Categories: Ebira Beliefs

Irehu Iruvo Ose: Meaning, Myths and Significance in Ebiraland

In our previous articles, we mentioned that the Ebira people have many cultural beliefs and traditions that have been passed down from generation to generation. We have talked about some traditional festivals of Anabeira, and funeral rites, and in this article, we will be talking about a marital tradition or rite done for newly wedded women in Ebiraland.

Irehu Iruvo literally means sitting stool, Ose means wife, Irehu Iruvo Ose can be translated as sitting stool for a wife. It is a wooden stool given to a new bride by her mother or an older woman from her household to take along with her when she is going to her new home which is her husband’s house. The stool is believed to have a spiritual connection to the bride in her marital home. Older women in her household pray over the irehu iruvo before it is given to the bride. These prayers are meant to bestow upon the bride marital peace, prosperity, and fruitfulness in her new home.

There is a myth about what the Irehu Iruvo symbolizes. In Ebiraland, it is used as a representation of the bride’s place in her home. It is used to mean that as she is going to her husband’s house, she is going there to stay and live long in her marital home to perform her duties as both wife and mother to her children. Sitting on the Irehu Iruvo, will execute the majority of the significant responsibilities of her marital life, including cooking for her family, bathing, and nursing her newborn kids. I have witnessed this practice about three times in my family. I was surprised that such traditions are still in existence till date. Three of my sisters that got married in a span of 6 years back were given the irehu iruvo by my mother. She also performed the other rites necessary.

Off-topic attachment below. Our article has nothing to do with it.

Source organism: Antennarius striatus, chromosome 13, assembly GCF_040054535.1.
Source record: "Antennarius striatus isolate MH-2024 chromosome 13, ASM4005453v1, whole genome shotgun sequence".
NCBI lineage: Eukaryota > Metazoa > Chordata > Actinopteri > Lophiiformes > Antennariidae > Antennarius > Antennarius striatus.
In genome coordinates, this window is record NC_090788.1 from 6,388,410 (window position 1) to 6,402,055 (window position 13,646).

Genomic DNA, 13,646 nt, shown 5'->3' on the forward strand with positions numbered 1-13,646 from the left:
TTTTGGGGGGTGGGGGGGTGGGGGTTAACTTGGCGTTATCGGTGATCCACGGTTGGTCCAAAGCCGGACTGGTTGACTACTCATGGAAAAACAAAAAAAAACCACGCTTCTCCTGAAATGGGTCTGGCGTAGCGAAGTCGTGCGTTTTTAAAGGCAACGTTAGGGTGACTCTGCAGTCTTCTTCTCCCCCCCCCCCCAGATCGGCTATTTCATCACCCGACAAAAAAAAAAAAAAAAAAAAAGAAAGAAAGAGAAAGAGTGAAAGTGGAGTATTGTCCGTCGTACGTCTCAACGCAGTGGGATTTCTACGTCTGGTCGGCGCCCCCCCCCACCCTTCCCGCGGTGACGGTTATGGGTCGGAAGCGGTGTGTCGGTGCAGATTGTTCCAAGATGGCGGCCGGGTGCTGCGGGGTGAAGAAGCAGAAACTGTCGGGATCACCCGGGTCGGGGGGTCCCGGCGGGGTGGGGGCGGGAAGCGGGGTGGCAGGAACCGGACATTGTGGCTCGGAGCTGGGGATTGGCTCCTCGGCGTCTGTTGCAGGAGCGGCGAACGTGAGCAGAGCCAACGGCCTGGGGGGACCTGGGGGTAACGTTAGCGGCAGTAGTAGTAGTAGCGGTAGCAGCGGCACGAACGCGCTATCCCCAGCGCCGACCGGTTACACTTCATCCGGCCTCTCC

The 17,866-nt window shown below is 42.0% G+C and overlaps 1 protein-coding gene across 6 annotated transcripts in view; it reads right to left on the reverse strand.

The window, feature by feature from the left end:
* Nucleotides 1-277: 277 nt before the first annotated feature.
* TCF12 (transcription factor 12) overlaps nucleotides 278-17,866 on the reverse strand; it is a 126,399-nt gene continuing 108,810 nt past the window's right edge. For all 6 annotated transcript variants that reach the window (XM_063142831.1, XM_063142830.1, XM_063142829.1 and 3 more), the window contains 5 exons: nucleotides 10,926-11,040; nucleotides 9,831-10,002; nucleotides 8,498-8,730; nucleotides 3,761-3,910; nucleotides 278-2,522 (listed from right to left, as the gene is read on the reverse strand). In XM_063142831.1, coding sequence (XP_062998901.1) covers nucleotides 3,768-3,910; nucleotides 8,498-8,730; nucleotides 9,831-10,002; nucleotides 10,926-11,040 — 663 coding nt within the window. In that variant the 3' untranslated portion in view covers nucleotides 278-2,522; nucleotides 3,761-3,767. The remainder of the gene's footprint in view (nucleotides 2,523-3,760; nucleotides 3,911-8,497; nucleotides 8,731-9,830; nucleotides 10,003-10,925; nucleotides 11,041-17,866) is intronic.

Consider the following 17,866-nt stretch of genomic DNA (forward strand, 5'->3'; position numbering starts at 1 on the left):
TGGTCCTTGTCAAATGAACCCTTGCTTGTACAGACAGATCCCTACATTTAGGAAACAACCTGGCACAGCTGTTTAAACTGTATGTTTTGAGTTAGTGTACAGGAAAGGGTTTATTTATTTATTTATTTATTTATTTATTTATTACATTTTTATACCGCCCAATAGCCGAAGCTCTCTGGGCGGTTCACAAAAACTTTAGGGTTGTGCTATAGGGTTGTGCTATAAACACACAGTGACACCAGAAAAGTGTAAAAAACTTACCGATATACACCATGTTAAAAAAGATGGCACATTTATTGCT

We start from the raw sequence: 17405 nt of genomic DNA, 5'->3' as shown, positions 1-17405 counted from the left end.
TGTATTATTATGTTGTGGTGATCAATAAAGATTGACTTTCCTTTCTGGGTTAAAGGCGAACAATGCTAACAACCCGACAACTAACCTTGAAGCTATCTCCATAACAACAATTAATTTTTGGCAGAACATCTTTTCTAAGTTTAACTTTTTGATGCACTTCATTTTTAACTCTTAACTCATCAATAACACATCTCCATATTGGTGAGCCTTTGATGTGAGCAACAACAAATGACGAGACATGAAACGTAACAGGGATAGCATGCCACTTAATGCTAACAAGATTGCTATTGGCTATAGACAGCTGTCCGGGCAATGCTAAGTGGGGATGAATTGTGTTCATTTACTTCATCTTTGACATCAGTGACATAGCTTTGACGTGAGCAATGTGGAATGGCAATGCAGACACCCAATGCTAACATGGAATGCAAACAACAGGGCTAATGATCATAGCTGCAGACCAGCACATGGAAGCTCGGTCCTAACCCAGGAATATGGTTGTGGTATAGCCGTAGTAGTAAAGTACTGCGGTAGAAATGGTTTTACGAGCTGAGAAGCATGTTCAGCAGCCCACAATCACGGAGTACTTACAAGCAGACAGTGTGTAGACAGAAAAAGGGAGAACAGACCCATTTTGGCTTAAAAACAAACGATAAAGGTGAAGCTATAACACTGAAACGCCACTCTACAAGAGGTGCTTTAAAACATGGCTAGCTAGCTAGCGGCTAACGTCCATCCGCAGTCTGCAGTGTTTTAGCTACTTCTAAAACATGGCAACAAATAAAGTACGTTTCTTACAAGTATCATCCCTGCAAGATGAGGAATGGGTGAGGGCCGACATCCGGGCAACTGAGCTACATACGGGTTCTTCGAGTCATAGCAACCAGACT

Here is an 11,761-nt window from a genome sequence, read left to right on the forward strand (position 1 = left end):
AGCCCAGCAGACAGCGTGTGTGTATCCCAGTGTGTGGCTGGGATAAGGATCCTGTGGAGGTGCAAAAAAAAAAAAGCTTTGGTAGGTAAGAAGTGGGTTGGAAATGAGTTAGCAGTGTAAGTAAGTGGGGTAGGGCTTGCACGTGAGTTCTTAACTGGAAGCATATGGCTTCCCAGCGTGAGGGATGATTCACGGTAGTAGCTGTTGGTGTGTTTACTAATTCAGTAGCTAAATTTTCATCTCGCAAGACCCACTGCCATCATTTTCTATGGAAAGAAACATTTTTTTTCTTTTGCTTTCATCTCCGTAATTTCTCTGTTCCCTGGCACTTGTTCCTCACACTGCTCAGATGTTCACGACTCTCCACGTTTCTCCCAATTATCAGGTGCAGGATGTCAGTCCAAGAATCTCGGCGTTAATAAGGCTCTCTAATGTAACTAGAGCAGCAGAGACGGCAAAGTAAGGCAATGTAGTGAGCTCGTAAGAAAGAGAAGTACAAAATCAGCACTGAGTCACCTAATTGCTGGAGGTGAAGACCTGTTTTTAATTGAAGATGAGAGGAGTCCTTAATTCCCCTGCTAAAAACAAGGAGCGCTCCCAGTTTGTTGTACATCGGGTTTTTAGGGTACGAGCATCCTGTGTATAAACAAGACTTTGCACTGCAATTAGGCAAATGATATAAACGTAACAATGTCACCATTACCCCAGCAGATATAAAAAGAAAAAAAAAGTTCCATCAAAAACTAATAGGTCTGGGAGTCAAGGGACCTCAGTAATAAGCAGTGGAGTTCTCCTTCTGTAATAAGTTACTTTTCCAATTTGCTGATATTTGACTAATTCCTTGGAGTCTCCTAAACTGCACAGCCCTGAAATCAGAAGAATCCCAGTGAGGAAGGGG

The Irehu Iruvo is unique from those found in furniture stores in that it has to be made from only three wood types renowned are renowned for their spiritual potency and fruitfulness in Ebiraland. The trees are vitellaria, Parkia biglobosa, and mahogany. I could remember that my mom had to contact someone from Okene to help her to get the irehu iruva, and when it was ready, it was sent down from Okene to her in Kwara State.

There is also another conception of the use of the Irehu Iruvo. There is what we call Isewere meaning “small things or a form of premarital gathering”, which is a significant aspect of marital rite in Ebira culture. The Isewere is usually done in secret as it is customary that no one knows about the union until the marriage takes place officially.

When a suitor goes to officially disclose his decision to marry a girl to her family, he goes along with some gifts and money for the parents of the girl he has an interest in marrying. Once parents agree to the union and the Isewere has been performed, the lady must not accept proposals from any suitor again.

The Isewere is followed by Isobanyin which implies “big things” and is the main marriage. During the Isobanyin, the bride’s face is covered when the wedding festival is ongoing, and the bride and husband sit on irehu iruvo facing one another and there will be witnesses from both families to witness the marriage.

This marks the end of this article. Thanks for reading. Please drop your thoughts in the comment box and share this post.


Recent Posts

How to Cook Epireru (Ireru Soup)

Introduction Epireru (Ireru soup) is a native soup of Ebira people. This soup is rooted…

2 months ago

Isete: Unraveling the Enigmatic Ancestral Snake in Ebiraland

  Introduction Nestled amidst the rolling hills and lush valleys of central Nigeria lies Ebiraland,…

7 months ago

Evabe Anebira: Advancing Unity and Progress in Ebiraland

Introduction The Ebira people, Otherwise known as the Igbira, form a vibrant ethnic group residing…

9 months ago

Itopa Anebira: Unveiling the Untold Stories of Ebira Culture

Introduction A glance look into the rich tapestry of Ebira culture, where untold stories await…

9 months ago

Concept of Omoza mengwani and its application to deeds and misdeeds in Ebiraland

Introduction The concept of "Omoza Mewangni" holds significant cultural and moral value in Ebiraland. It…

9 months ago

Viyeyeve: Reviving the Lost Traditions and Culture of Ebiraland

Introduction "Viyeyeve" , a word that is used to call on every Ebira person to…

9 months ago

This website uses cookies.